Metallurgical Lab Sets Experi-Metal Apart
“With PHS, we are not just a stamper, but a heattreater,” says King, explaining the decision to construct the lab.
As he notes, to achieve the proper martensitic characteristics for hot stamping, managing and repeating the entire manufacturing cycle is critical. King provides an outline of a typical hot stamping “recipe” used by Experi-Metal: the cycle initiates when the steel blank is picked up via robot transfer from the material load station then placed into a preheated oven. The oven must maintain a closely controlled environment, and the steel must be heated to a specific temperature then soak for a specified window of time. The heated steel then transfers again via robot from the oven to the press. Here it is formed within the approximate 9 to 12-sec. cycle time while maintaining a dwell under tonnage for a specified timeframe until the material is cooled or quenched to proper temperature.
“To ensure that the material achieves the proper martensitic properties, we must then test it,” King says. “The first piece of material in a part run routes immediately to our onsite met. lab where an Experi-Metal technician performs an extensive battery of tests including tensile, yield, elongation, surface hardness and micro-etch, using our 500x microscope equipped with a digital camera and photo package. Our technician then can immediately verify that test results meet the proper material characteristics.”
Most prototype stamping facilities don’t have this capability onsite, so they must send samples out to offsite labs. Results may take overnight or longer.
“With our lab,” says King, “we have material results prior to producing parts. By testing the first part in the morning, we won’t run parts all day, and then, if the characteristics aren’t correct, have to scrap an entire day’s worth of production—or worse yet run the risk of nonconforming products reaching the customer. Upon receiving approval from the Experi-Metal met. lab, production ensues.”
Additional met.-lab testing is performed at various intervals throughout the production run.
Press Cell Allows for Testing of Other Processes
Heavily involved in hot forming, Experi-Metal is experimenting with related processes, such as aluminum warm forming, which also can be performed in the new press cell. Whereas steel heats to about 1700 F for hot forming, aluminum typically heats to approximately 600 F during warm forming. Both processes find use in imparting strength to the materials, and aluminum should continue trending upward in automotive applications as challenges related to this notoriously difficult to shape material are tackled.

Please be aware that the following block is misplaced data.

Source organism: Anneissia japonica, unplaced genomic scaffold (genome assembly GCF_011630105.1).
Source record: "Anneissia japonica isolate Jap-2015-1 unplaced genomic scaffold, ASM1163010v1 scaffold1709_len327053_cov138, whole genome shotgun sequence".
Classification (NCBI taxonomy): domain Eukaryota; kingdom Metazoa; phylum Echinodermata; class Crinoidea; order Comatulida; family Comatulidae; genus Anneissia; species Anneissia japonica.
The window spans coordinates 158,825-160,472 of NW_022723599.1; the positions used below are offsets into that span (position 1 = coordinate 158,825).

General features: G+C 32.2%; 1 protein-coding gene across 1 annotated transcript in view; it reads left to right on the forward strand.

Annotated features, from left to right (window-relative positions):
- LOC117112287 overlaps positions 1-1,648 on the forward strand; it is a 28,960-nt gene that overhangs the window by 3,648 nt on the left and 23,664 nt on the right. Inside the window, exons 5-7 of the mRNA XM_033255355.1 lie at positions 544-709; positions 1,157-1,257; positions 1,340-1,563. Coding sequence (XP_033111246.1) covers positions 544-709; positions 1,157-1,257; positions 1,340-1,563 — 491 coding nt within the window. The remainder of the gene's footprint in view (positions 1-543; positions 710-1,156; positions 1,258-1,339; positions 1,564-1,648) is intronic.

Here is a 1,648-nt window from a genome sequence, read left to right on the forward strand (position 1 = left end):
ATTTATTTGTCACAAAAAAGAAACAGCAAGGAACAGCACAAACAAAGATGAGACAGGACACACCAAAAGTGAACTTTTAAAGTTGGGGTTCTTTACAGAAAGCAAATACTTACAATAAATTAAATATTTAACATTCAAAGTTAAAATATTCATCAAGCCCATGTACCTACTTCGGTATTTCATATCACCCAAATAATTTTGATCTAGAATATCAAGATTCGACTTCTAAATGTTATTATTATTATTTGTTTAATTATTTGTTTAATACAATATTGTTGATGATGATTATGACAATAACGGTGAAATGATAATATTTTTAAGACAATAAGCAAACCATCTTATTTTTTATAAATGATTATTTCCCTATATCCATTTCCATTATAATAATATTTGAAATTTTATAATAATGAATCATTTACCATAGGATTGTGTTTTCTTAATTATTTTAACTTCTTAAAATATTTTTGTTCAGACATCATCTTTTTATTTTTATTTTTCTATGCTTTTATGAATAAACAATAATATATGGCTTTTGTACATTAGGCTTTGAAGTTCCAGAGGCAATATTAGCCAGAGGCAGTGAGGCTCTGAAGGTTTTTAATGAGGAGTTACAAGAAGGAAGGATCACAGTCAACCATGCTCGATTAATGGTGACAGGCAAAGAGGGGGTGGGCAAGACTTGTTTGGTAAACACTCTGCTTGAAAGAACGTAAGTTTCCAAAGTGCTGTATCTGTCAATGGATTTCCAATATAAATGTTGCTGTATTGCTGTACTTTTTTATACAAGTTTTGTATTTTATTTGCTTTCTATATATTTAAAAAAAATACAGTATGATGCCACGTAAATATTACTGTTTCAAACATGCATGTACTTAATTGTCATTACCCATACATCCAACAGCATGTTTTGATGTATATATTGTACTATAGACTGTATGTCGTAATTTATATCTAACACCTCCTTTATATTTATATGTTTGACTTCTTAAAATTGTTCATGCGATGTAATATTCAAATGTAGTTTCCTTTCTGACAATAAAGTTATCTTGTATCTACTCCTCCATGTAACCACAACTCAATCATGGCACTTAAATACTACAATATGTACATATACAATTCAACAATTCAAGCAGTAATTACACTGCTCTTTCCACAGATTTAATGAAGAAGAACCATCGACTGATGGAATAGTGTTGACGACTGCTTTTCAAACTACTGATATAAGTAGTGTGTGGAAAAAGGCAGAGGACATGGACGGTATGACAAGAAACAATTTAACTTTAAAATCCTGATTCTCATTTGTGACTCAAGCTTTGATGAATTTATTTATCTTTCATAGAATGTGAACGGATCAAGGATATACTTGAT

“With aluminum warm forming the intent is to use 2000- and 7000-series alloys as opposed to 5000- and 6000-series alloys,” says King, explaining the general direction of industry research. “The 2000- and 7000-series alloys are much stronger and achieve much-improved crash-test results, but are more difficult to form. It should also be mentioned that encouraging test results have been achieved when forming 5000- and 6000-series alloys into more complex geometries with deeper draw configurations while using warm-forming techniques. In general, forming trials thus far have yielded some good results for us as well as promising test results for our customers.”
Down the road, the company may explore titanium hot forming, in the same press cell, for aerospace applications.
With Experi-Metal’s signature press cell humming along and advancing the boundaries of unique process technologies while meeting the company’s varying metalforming needs, King expresses satisfaction with the choice of equipment.“We’ve committed a significant investment and a large chunk of real estate to house this cell, and we are very happy with it,” he says. “This has been one of those projects where we began with a vision and then ended up with something even better than we had dreamed possible.” MF
View Glossary of Metalforming Terms
See also: Macrodyne Technologies, Inc., Experi-Metal Inc
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